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Fed's Evans: U.S. growth could resume by year-end
PRAGUE (Reuters) - The Federal Reserve could expand its already vast efforts to restore normal functioning in financial markets, and growth in the United States should resume by the end of this year, a top Fed policymaker said on Tuesday.
Charles Evans, president of the Chicago Fed, also said U.S. inflation risks were on the downside despite heavy liquidity expansion, but unemployment there could rise above the Fed's 8.5 to 9 percent forecast.
Speaking at a banking conference in Prague, Evans also said that private investors' apparent willingness to participate in the Term Asset-Based Securities Lending Facility, or TALF, and other stabilization programs, was a positive sign.
"The Federal Open Market Committee's policy decisions have been calibrated to deal with the 'adverse feedback loop' between disruptions to financial market stability and the real economy," Evans said in a speech in Prague.
"They will also have a stabilizing effect on markets around the world and will therefore eventually stimulate worldwide economic recovery." Evans is a voting member of the FOMC in 2009.
The global financial system is suffering the worst crisis in 70 years, and the Fed, for its part, has needed to do more even after slashing its target for the federal funds rate to essentially zero in December, Evans said.
Betting in financial markets shows dealers suspect the Fed could keep rates at next to zero through year-end.
"Financial distress, the weak outlook for growth and the prospects for unusually low inflation call for more policy accommodation," Evans said.
Ultimately the FOMC will resume its focus on traditional monetary policy, Evans said -- echoing a joint statement made on Monday by the Fed and the U.S. Treasury.
NO INFLATION RISK
He said that despite the heavy liquidity measures being enacted by the U.S. Treasury and Fed, inflation risks were low.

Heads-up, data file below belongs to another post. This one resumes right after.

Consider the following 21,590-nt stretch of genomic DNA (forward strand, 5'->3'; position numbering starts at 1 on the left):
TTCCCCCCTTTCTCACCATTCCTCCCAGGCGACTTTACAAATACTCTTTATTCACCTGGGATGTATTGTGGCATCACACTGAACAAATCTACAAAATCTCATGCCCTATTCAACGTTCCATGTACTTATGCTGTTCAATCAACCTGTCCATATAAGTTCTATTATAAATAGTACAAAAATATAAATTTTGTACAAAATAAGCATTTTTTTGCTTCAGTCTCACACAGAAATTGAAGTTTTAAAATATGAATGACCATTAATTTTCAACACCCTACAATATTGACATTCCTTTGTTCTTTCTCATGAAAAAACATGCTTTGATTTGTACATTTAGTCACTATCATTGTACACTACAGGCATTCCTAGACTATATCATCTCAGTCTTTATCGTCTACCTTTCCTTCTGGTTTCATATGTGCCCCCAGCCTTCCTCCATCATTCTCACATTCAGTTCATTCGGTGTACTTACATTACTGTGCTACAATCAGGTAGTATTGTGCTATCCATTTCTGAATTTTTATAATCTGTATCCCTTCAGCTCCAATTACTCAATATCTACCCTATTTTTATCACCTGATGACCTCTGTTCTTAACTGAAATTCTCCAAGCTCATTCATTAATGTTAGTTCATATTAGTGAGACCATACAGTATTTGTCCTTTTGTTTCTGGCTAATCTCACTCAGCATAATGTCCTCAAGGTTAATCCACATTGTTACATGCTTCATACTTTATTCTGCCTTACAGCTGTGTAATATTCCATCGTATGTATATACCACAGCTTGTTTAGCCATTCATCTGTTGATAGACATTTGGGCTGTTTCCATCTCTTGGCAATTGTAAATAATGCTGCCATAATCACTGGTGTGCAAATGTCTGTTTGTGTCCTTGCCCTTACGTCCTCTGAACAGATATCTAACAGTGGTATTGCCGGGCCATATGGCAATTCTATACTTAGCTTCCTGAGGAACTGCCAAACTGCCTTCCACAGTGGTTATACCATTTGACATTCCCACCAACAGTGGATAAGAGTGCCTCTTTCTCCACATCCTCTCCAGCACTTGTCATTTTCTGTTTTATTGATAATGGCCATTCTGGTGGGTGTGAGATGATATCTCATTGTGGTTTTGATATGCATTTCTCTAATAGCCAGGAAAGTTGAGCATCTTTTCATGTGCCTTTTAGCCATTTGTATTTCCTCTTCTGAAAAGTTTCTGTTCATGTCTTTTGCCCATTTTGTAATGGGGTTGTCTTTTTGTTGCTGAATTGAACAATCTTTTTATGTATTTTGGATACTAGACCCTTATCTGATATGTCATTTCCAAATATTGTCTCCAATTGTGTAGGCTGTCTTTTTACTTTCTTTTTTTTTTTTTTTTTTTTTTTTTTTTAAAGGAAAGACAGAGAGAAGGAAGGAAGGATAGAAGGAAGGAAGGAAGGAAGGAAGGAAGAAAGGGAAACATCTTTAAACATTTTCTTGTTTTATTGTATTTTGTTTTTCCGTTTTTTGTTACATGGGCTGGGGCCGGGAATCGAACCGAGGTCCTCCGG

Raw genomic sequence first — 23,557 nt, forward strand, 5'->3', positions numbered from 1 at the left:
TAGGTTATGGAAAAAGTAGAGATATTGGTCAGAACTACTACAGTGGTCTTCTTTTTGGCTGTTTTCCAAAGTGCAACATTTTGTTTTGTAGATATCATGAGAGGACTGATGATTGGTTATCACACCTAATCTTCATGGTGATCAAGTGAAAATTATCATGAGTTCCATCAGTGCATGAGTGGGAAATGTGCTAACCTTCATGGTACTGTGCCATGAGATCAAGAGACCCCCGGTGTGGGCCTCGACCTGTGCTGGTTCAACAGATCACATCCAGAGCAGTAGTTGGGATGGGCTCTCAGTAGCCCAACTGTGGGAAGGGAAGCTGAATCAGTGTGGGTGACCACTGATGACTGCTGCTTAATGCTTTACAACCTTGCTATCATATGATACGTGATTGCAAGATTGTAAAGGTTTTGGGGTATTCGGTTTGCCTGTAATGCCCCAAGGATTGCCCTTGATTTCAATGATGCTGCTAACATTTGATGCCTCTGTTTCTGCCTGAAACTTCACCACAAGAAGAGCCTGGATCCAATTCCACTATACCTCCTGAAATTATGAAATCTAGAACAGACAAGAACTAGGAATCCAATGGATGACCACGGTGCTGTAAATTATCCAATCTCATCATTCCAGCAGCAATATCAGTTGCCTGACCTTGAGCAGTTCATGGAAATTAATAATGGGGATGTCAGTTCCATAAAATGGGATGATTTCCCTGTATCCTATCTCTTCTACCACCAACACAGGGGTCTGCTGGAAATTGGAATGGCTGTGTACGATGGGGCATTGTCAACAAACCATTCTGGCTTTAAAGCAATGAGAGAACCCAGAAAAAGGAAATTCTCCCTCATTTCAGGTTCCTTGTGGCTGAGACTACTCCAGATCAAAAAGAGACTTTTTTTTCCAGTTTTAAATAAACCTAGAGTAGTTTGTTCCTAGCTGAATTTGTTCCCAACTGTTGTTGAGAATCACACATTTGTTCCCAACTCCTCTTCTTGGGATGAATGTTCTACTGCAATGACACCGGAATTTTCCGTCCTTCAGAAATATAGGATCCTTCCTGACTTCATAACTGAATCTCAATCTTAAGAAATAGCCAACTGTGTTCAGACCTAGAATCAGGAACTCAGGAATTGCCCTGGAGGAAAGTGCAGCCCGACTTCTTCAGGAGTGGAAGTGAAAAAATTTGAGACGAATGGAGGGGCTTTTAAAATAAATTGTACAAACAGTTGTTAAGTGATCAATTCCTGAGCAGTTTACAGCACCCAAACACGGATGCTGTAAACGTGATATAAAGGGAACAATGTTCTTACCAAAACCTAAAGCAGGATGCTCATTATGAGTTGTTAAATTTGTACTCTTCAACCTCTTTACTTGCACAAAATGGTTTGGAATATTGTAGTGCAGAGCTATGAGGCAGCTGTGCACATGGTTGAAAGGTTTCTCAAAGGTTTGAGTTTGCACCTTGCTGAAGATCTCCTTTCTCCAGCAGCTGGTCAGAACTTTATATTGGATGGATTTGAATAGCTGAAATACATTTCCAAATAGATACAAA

"In fact, there are disinflation forces that are a bit of more concern at the moment," he said.
But he added that worse-than-expected unemployment data could indicate jobless figures may exceed the Fed's outlook. "Our own forecast has (unemployment) in the territory of 8.5-9 percent," Evans said. "I'm a little concerned that the more recent employment data have been a little negative for that forecast. So the risks are that it comes in higher than that."
"I expect that before the year is out, we'll see positive growth rates for the GDP in the U.S. but it will not feel especially good because the unemployment rate is likely to going to keep going up and the labor market won't truly improve until the beginning of 2010," he added.
Evans said "we will be expanding existing programs," including the TALF, now under way, and the FOMC's decision last week to buy up to $300 billion in longer-term Treasury debt.
"When economic activity recovers and financial conditions normalize, the use of non-traditional policy tools and the size of the Fed's balance sheet will be reduced," he said.
Some of the wind-down process will happen naturally, while other facilities will likely be dismantled as the economy improves, Evans said.
For example, loans being made under TALF, which is aimed at restoring lending at the consumer level, "are attractive during current market conditions, but are more costly than those that prevail during more normal times," he said.
Since TALF was announced conditions in the asset-backed securities market have already improved, Evans said, adding that the program, with its three-year loans, "can impact longer-run interest rates."
Still, the market must be "prepared for the eventual dismantling of the facilities that have been put in place during the market turmoil," he added.
(Additional reporting by Ros Krasny, Peter Laca; Editing by Andy Bruce)
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